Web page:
As the job market heats up, you may find yourself thinking about changing jobs. The next logical step is to turn your attention to updating your CV. (If you need some help with that check out How to Perfect your CV in 7 steps). At the last minute, the cover letter is a rushed couple of generic lines getting little time or attention. Big mistake. It is part of what makes you stand out and plays a significant role in securing the all-important interview.
Getting the basics right seems almost too simple to mention but time and again ignored. Get your grammar, spelling and contact details correct. Proofread it yourself and ask a friend, colleague or family member to look over it. Lay it out formally with your address, phone number, and the date at the top followed by an introduction, two short explainer paragraphs and a signing off sentence.
Never lead with Dear Sir/Madam. Use the name of the person who advertised the job. If you don’t know who to address your cover letter to go to the company website or call to find out their name and title. This simple, yet hugely effective opening line immediately adds a personal touch and shows that you care enough to take the time to find out their name.
There is no such thing as a generic one size fits all cover letter. Tailor it to each specific role and company you apply to. Pick an article the website or some information that intrigues you about the company and mention why it professionally interests you.
State clearly where you heard about the role, e.g. ‘I am responding to the advert for the position of Advertising Assistant on your website.’ If you are applying speculatively, say that e.g. ‘I am sending you my application speculatively as I admire your recent work with IMAGE Publications. Should a role in PR open up, please keep me in mind?’ If a friend referred you to the company be clear, ‘My friend, Mary Bell, works in communications in your Dublin office and suggested I send you my CV.’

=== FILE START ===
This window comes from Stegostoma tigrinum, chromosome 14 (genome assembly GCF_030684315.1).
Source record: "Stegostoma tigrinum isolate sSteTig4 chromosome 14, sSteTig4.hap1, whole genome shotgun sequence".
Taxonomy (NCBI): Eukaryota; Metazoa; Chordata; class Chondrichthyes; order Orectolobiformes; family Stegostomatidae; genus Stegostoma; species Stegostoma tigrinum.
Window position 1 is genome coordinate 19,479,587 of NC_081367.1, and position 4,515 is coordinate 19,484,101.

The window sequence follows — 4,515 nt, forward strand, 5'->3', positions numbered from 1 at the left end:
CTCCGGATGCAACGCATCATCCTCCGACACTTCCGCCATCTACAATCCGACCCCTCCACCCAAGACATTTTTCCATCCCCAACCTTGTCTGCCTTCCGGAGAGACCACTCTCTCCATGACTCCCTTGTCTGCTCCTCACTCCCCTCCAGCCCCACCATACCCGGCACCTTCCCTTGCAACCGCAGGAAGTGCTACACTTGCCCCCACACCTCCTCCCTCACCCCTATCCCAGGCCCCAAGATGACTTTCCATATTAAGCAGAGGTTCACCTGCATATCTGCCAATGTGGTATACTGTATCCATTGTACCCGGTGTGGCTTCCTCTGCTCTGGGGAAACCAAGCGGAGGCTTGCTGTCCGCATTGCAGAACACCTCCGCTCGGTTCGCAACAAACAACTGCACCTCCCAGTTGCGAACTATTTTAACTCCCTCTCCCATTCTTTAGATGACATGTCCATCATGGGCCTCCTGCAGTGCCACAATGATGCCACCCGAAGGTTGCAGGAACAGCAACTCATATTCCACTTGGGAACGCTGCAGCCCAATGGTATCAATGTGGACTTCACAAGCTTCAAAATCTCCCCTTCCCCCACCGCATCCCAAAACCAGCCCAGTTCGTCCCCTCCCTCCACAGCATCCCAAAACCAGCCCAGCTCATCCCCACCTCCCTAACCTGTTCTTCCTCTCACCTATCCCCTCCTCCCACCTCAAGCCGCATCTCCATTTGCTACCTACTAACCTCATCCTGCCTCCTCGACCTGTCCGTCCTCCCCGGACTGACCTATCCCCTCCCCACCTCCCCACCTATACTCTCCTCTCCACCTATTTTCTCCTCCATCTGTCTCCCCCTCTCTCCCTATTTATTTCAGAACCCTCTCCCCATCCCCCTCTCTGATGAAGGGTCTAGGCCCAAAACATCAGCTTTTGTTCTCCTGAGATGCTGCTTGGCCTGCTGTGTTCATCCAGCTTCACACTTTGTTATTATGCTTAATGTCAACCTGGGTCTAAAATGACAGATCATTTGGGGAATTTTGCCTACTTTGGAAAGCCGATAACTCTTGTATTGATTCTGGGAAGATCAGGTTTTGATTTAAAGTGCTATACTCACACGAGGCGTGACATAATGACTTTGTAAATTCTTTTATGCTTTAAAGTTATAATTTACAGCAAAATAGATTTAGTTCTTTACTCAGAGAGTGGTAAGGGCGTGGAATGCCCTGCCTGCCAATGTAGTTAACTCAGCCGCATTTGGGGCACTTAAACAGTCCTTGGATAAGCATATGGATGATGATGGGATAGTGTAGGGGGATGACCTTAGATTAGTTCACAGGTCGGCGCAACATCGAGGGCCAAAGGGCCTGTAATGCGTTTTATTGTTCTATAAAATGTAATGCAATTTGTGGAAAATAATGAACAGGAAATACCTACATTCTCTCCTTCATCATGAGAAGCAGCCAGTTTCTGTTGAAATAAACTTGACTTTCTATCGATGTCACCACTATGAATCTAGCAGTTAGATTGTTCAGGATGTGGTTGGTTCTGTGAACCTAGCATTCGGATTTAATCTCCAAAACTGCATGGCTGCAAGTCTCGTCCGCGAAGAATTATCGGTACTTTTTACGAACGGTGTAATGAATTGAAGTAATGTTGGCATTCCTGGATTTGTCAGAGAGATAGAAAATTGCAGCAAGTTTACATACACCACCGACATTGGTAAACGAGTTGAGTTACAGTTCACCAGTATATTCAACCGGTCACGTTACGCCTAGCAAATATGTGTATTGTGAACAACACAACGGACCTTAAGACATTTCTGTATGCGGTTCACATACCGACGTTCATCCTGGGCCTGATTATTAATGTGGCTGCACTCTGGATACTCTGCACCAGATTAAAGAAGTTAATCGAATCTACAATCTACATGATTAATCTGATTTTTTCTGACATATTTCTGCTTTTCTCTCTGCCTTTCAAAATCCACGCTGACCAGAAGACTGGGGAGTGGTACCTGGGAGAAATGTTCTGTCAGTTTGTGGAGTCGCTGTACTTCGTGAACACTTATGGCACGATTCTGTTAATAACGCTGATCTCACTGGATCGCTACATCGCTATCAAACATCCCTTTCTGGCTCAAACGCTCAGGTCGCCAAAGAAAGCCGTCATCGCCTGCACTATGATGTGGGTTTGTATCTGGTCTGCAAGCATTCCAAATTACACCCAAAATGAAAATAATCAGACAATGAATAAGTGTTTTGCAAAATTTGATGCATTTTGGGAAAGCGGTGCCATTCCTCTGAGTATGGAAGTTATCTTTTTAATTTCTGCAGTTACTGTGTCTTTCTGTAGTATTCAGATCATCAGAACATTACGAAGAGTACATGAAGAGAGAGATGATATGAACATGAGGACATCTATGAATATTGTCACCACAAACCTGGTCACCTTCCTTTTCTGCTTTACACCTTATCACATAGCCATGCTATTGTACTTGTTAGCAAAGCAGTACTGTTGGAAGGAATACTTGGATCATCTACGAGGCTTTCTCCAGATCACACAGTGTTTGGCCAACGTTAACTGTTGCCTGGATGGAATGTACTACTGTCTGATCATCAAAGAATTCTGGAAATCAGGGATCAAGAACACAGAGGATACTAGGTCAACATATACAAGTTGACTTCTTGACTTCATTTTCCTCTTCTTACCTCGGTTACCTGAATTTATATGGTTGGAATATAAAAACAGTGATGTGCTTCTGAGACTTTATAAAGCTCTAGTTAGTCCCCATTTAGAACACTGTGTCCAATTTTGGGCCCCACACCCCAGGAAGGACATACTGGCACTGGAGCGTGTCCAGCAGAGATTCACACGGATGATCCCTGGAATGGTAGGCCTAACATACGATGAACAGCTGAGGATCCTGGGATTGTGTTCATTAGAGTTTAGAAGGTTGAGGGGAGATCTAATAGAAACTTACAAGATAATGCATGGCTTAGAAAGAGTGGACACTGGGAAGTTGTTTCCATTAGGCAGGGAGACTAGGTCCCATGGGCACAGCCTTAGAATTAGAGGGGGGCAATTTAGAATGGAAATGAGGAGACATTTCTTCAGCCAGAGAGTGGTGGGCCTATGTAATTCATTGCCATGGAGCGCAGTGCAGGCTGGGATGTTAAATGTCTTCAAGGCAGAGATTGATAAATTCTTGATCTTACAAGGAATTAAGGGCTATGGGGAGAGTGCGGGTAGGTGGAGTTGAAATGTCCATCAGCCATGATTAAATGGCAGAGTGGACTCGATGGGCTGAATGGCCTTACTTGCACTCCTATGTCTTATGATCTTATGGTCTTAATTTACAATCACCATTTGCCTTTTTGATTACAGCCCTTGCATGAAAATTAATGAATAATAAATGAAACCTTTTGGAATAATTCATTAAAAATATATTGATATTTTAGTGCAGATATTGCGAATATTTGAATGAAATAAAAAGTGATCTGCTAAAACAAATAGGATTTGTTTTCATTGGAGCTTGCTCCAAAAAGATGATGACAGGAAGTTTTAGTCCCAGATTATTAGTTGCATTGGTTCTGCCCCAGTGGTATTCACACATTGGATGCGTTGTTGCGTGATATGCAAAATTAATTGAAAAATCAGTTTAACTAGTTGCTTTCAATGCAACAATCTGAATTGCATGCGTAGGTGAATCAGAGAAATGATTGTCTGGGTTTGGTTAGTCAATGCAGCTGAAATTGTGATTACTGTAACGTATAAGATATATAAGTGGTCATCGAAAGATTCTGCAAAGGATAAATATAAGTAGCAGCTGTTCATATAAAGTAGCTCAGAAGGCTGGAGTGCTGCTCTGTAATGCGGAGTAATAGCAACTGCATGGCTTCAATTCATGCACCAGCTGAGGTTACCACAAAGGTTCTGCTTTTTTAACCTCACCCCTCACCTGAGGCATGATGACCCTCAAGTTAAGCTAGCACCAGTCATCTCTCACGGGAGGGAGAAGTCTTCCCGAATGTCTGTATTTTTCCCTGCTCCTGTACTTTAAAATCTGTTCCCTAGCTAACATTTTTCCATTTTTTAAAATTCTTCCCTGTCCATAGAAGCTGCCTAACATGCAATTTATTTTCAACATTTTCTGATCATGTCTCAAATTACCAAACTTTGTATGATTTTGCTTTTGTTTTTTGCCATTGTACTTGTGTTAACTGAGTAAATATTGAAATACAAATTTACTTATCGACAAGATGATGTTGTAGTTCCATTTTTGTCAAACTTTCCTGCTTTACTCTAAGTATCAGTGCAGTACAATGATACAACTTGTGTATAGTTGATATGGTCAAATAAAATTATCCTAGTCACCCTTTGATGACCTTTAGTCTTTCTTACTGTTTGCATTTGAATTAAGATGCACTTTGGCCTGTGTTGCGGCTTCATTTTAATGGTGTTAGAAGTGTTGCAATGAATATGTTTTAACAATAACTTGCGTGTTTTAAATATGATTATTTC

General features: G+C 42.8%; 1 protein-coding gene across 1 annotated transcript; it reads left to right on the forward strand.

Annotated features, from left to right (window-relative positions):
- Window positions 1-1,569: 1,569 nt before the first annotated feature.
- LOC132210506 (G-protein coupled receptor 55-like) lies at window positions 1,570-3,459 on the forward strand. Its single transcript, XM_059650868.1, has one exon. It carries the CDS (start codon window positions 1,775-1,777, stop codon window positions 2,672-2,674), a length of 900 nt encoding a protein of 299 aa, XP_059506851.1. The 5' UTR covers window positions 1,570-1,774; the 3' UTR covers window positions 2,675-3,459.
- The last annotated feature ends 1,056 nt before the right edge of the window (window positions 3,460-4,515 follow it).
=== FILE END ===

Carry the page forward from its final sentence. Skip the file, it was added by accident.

Keep It Short
Your cover letter should never exceed one A4 page and contain more than 3 – 4 short paragraphs. It must be personal, engaging, clear and concise while building a sense of curiosity. For example, if applying for a role in fashion you might mention how the revival of power pieces for A/W 2016 intrigues you given your interest in the psychology of fashion. One sentence with just enough flavour to make you stand out from the crowd.
Use one paragraph to add detail to your CV, fill in any blanks or draw attention to something you want to highlight. For example, if you have a time lapse on your CV because you were traveling, if you took time out to change career or paused your career to care for your children or a sick family member explain that now. If the gap is there, don’t be afraid of it instead clarify it. By doing this you leave no doubts or unanswered questions in your prospective employer’s mind.
How To End
End the cover letter with a single sentence thanking the person for taking the time to read your CV and Cover letter. Sign off using ‘Yours sincerely.’
PDF For Email
When finished writing and editing save your document as one single PDF before sending it. On a practical level, this means that your recipient need open only one document but also ensures your formatted file is not distorted in the transfer between Mac and Android or vice versa.
If emailing your application state in the subject line the role you are applying for. Include direct links to your LinkedIn profile and other appropriate social/digital media accounts that show off your skills. Be friendly, professional and cordial, do not use all caps and refrain from using emoticons.
By Sinead Brady